Not sure which pattern best suits your needs?
Let’s take a look together.


If a water-friendly carrier is high up on your list of priorities, you will want to check out The Voyager pattern.  It contains instructions for both water and non-water styles.

The Voyager is not only a hidden gem, but also one of the most simple carrier patterns to sew making it a great option for those just entering the baby carrier sewing realm.

Not looking for a water carrier pattern?



This comes up pretty frequently, so it’s important to note that The Little Pick-Me-Up  pattern is probably the closest pattern to a standard commercial soft-structured carrier (SSC) from the collection.  It is by far the most loved and purchased Sew Toot pattern- offering 5 body panel sizes, adjustable straps, sleeping hood, and fits the largest range of wearers.


The Riser is a buckle onbuhimo pattern that is used predominantly for back wearing with larger babies and children (6mo.+ for backwearing).   This is typically a carrier suitable for advanced wearers and those comfortable with rucks.

It can be a great relief from pregnant bellies because the carrier omits a traditional waistband. Because of that, much of the weight distribution from this particular style rests on the upper torso, back, and shoulders.  This is mentioned for those dealing with neck/shoulder disabiltiies, where a more disbursed weight distribution would be preferable (see The Little Pick-Me-Up).


All Sew Toot carrier patterns can be modified to become adjustable.  However, only a few offer this functionality by default, so if you are unfamiliar or uncomfortable with making these modifications, these will be your best bet:

The Evolution (shown right).   This is like a soft-structured carrier with a panel that adjusts horizontally and vertically.   It’s great for small infants as they’re growing.

The Versa is a Meh Dai style carrier and with an adjustable panel.  Some people are intimidated by this style’s long, wrap straps but they can offer extra weight distribution, which is a serious bonus with growing children.

The Voyager panel can be simply adjusted by rolling the waist. Additionally, with a fabric tie it can be cinched horizontally to fit a smaller infant.


While you could certain add crossable straps to most carriers, The Voyager and The Versa both come equipped with crossable straps by default. 

The Voyager’s straps are straight and can be worn crossed or uncrossed.  

The Versa’s straps are what is called “padded to wrap” style, which basically means they have shoulder padding that transitions into a wide width fabric length that ties around the body to secure the carrier.

Crossed straps are more of a wearer preference than anything – some people love crossed straps, some people hate them.  Crossed straps are typically straight/linear in shape, which makes them more conducive to crossing.  While you can technically cross some carrier’s curved straps, it might not be as comfortable or aesthetically pleasing.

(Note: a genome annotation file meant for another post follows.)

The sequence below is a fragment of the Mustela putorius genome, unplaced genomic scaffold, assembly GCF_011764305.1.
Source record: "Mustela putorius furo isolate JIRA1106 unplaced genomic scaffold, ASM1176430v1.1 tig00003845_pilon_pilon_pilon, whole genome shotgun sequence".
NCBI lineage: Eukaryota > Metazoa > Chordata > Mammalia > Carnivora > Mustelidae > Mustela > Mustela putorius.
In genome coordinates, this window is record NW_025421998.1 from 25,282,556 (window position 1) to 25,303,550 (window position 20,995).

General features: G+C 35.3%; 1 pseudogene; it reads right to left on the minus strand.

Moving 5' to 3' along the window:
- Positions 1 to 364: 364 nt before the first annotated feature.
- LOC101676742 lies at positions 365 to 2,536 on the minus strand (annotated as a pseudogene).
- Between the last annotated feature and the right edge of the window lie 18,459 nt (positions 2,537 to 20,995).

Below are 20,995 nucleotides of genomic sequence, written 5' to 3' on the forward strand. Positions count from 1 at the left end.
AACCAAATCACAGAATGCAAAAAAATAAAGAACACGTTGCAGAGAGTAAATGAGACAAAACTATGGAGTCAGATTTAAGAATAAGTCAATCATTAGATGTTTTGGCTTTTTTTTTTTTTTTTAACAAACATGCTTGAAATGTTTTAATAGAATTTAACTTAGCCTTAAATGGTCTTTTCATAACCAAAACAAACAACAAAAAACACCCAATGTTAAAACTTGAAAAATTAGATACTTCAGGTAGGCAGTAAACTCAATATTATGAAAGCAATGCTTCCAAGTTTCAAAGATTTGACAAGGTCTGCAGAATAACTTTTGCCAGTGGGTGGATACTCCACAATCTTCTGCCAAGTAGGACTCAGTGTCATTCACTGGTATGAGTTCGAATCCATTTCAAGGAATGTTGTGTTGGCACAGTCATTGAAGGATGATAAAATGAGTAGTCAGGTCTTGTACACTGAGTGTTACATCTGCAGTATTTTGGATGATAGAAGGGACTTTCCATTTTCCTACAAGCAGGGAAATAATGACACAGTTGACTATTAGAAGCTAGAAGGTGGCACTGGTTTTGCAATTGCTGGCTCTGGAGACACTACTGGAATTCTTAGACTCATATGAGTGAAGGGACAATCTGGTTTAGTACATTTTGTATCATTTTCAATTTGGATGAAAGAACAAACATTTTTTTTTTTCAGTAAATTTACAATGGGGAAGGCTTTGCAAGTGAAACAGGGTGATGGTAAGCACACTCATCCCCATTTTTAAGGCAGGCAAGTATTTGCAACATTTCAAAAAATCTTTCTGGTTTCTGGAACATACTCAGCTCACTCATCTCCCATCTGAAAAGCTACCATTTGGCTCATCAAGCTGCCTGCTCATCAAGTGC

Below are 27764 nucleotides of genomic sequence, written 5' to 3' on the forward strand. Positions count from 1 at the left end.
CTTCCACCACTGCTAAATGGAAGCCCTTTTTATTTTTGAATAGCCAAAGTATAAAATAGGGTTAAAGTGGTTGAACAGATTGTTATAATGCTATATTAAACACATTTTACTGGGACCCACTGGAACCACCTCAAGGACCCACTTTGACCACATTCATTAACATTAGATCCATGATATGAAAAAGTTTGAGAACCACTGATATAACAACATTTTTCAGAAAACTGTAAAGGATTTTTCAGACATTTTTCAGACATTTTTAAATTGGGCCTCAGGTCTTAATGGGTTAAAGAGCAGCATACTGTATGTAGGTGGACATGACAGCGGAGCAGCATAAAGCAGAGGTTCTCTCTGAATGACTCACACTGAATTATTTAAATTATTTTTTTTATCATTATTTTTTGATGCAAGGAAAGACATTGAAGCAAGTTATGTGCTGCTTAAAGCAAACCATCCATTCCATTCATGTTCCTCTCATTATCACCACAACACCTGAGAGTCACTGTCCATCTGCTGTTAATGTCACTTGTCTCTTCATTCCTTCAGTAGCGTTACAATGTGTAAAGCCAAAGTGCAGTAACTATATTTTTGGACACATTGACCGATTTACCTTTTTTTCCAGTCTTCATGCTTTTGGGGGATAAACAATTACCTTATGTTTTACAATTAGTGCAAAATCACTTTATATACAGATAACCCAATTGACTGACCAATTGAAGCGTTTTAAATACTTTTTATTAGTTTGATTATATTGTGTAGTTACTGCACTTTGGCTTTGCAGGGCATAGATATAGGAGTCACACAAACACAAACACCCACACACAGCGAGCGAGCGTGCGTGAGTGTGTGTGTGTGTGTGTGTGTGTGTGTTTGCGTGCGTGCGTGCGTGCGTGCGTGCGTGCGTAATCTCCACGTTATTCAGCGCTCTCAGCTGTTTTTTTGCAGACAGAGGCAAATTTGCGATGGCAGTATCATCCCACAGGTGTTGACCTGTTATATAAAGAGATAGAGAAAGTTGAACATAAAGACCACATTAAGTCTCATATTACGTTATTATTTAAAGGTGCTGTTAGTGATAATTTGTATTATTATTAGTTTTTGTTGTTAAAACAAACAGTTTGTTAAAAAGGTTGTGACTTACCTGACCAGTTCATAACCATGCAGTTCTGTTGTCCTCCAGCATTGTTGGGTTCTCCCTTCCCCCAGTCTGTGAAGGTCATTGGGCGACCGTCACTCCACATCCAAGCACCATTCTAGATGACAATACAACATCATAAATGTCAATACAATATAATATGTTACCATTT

I’m often asked which carrier is best suited for an older child and what the weight limit is for a particular carrier. 

Weigh limits are going to be widely subjective because that depends on so many factors- you the sewist, the fabric choices, the weight ratings of the webbing and hardware, the seam construction, thread type, etc.

With that said, many of the patterns have toddler and preschool size body panels to ensure better coverage for larger children- LPMU, Riser, Versa, Voyager and Evolution.
(Evolution shown on right).

If you are looking to carry a bigger kid comfortably, my recommendation is The Little Pick-Me-Up.  It has 5 body panel sizes (including a toddler and preschool size panel), and the design of the carrier fosters better weight distribution for the wearer, particularly with larger children.  

Whether you are wearing a larger child or an infant, it is always important to visually inspect your carrier before each use.  Look for split seams, broken threads, fraying webbing, cracked or broken hardware, or any other irregularities. 

Once in a while I get asked how someone can test their carrier –  if you have a heavy sack of rice laying around (I’m looking at you COVID, haha),  you can place into the carrier panel and wear it around for several minutes to make sure that everything is functioning as it should.  Rice works great because of how it conforms to a shape, but you can really use a lot of different items laying around the house. The important thing is that you do test your carriers and don’t skimp on visual inspections.  

Learn more about testing your carriers. 



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